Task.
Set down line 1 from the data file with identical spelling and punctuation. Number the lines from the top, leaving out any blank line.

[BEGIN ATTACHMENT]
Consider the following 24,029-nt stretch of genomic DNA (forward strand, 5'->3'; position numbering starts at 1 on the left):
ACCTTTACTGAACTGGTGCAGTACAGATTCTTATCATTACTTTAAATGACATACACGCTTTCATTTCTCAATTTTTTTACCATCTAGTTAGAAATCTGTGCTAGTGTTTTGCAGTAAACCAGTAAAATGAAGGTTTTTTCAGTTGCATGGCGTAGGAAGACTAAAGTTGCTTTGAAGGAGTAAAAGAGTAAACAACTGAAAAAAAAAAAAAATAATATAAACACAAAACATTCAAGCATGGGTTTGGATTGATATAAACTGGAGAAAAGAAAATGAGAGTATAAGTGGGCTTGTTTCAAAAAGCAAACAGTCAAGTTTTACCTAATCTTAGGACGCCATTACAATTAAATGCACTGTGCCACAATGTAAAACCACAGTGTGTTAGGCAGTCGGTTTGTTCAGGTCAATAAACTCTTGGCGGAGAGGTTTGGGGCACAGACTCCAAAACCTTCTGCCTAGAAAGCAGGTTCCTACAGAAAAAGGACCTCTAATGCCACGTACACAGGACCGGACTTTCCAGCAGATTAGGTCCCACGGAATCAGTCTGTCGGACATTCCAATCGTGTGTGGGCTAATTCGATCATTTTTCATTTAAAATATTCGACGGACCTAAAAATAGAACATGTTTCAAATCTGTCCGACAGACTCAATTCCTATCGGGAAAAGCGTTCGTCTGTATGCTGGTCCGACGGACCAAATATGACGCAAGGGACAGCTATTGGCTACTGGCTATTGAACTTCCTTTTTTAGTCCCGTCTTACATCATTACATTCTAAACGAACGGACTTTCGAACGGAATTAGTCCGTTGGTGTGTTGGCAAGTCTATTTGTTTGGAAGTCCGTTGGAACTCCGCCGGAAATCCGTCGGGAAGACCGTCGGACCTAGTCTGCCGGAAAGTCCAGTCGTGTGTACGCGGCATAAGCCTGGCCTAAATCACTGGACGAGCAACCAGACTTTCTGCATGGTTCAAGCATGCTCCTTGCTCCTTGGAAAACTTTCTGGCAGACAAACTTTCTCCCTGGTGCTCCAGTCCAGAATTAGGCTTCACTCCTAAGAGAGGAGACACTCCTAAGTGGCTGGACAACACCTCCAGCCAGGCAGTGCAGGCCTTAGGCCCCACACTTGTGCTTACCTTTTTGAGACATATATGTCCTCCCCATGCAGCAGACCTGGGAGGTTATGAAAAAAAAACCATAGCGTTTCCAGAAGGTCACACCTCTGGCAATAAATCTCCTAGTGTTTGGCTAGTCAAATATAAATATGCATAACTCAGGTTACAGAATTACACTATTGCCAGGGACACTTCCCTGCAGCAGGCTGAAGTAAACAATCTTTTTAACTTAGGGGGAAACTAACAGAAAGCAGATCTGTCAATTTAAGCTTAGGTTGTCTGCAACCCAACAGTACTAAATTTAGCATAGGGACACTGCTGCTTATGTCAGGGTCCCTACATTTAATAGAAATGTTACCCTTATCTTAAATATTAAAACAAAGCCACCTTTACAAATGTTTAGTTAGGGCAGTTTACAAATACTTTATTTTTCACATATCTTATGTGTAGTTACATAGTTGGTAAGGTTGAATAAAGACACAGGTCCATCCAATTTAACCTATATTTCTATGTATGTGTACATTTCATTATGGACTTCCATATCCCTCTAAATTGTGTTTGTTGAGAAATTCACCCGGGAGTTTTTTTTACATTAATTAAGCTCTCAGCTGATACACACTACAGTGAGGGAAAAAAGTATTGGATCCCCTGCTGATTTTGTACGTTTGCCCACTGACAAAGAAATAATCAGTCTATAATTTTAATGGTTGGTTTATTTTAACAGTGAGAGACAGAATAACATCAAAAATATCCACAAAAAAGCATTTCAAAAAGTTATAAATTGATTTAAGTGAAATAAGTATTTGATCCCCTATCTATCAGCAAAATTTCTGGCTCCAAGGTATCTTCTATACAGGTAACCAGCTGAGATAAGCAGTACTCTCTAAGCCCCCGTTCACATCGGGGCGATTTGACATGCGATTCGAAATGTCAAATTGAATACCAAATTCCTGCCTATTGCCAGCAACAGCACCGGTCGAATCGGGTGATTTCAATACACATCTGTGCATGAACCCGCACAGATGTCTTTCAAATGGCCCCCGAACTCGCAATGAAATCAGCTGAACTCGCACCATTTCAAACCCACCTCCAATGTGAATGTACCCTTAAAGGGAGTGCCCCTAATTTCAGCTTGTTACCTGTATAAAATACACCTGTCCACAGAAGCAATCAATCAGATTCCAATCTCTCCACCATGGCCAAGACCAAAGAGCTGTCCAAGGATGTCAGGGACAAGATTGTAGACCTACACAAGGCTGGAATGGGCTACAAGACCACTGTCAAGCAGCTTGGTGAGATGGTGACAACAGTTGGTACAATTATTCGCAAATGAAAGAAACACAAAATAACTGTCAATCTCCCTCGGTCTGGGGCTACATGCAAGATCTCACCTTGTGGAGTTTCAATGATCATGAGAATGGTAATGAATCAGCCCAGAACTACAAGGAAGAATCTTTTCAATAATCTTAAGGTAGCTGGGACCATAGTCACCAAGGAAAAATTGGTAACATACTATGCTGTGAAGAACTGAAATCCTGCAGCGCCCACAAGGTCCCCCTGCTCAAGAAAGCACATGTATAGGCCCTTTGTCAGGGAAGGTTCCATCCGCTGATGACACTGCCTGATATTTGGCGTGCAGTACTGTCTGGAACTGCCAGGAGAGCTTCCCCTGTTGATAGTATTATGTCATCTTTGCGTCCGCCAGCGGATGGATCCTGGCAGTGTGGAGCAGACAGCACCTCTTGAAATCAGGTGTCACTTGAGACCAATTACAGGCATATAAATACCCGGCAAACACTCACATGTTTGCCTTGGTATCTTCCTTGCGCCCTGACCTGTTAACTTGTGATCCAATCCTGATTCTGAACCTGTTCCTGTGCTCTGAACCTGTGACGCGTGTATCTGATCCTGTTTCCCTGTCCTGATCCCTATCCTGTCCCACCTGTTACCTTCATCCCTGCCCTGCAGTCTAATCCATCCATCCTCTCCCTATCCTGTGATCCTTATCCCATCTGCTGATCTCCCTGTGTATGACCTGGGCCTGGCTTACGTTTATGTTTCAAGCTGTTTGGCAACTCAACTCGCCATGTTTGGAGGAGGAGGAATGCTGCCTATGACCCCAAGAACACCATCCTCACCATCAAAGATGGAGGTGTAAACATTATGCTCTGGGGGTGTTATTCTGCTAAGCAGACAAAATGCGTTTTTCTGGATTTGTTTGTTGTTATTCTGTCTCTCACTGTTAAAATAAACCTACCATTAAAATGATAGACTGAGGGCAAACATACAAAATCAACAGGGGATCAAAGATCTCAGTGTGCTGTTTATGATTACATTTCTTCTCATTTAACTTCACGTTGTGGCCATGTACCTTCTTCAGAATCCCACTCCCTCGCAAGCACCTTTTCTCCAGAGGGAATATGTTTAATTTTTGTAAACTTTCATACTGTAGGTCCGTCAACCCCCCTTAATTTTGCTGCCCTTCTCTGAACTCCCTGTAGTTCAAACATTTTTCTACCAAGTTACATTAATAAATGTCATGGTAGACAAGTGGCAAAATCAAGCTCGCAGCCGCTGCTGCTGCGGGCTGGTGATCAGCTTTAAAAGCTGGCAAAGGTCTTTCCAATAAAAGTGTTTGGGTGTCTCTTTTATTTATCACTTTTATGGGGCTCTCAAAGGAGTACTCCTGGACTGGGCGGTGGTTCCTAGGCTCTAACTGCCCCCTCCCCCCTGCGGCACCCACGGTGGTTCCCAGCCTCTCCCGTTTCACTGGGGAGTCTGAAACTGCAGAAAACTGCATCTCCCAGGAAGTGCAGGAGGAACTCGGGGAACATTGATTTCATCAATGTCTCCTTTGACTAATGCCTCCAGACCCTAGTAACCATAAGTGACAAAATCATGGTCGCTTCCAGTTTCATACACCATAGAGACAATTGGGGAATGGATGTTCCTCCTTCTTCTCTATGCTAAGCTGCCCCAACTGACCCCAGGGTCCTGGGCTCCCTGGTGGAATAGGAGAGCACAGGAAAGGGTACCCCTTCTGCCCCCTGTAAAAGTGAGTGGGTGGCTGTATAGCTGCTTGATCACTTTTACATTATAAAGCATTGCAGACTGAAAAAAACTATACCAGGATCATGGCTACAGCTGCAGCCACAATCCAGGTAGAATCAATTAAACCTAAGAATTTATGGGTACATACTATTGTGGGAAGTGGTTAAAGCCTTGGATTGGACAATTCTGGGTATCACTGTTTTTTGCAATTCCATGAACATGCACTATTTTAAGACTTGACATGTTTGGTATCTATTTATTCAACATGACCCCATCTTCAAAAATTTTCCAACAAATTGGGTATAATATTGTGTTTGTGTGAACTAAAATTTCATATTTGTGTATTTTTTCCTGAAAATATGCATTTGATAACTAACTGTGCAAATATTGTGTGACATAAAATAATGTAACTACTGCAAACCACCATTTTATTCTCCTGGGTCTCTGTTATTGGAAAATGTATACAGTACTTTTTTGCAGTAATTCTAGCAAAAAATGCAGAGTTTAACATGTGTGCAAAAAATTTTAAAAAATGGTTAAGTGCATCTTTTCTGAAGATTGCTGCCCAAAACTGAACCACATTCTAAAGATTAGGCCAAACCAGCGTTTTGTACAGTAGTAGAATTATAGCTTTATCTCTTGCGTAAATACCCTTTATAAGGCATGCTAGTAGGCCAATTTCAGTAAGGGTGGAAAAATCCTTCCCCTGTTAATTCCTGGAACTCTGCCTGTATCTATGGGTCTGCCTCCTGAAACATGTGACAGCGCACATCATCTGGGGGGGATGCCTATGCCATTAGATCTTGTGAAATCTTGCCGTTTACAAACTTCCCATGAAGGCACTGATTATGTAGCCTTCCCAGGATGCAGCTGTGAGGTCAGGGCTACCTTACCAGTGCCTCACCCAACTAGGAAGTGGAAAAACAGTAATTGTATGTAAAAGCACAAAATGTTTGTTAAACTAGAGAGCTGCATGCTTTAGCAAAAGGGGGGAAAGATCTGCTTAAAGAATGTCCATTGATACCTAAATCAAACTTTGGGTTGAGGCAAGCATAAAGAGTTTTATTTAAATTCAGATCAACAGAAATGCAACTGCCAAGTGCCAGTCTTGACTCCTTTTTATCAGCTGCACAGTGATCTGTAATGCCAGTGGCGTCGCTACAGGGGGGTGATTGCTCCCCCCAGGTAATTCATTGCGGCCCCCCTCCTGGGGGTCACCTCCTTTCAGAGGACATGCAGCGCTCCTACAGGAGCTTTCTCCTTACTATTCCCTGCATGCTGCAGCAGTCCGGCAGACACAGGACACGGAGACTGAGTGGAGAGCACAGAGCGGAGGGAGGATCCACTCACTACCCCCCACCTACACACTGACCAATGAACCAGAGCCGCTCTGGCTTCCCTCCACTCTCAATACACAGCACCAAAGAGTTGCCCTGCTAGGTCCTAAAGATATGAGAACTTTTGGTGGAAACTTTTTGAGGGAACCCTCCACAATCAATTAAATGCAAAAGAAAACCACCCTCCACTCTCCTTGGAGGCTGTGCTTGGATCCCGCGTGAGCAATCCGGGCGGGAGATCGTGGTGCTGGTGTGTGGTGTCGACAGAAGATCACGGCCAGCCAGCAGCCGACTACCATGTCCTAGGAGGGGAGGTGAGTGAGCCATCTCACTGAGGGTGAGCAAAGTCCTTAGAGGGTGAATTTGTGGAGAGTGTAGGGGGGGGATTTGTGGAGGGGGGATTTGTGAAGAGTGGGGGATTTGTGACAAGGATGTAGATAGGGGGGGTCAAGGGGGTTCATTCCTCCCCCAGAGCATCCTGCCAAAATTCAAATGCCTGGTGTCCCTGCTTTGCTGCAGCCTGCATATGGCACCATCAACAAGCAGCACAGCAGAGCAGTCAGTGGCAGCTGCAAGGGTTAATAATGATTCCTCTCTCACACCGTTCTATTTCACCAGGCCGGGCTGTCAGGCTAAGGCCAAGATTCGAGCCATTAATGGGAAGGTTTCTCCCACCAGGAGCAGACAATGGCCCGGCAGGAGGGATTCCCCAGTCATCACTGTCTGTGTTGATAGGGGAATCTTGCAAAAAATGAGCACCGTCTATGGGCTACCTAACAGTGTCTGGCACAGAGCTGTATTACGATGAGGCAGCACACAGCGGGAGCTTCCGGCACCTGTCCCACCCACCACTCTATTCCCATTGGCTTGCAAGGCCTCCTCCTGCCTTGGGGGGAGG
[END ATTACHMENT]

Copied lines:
Consider the following 24,029-nt stretch of genomic DNA (forward strand, 5'->3'; position numbering starts at 1 on the left):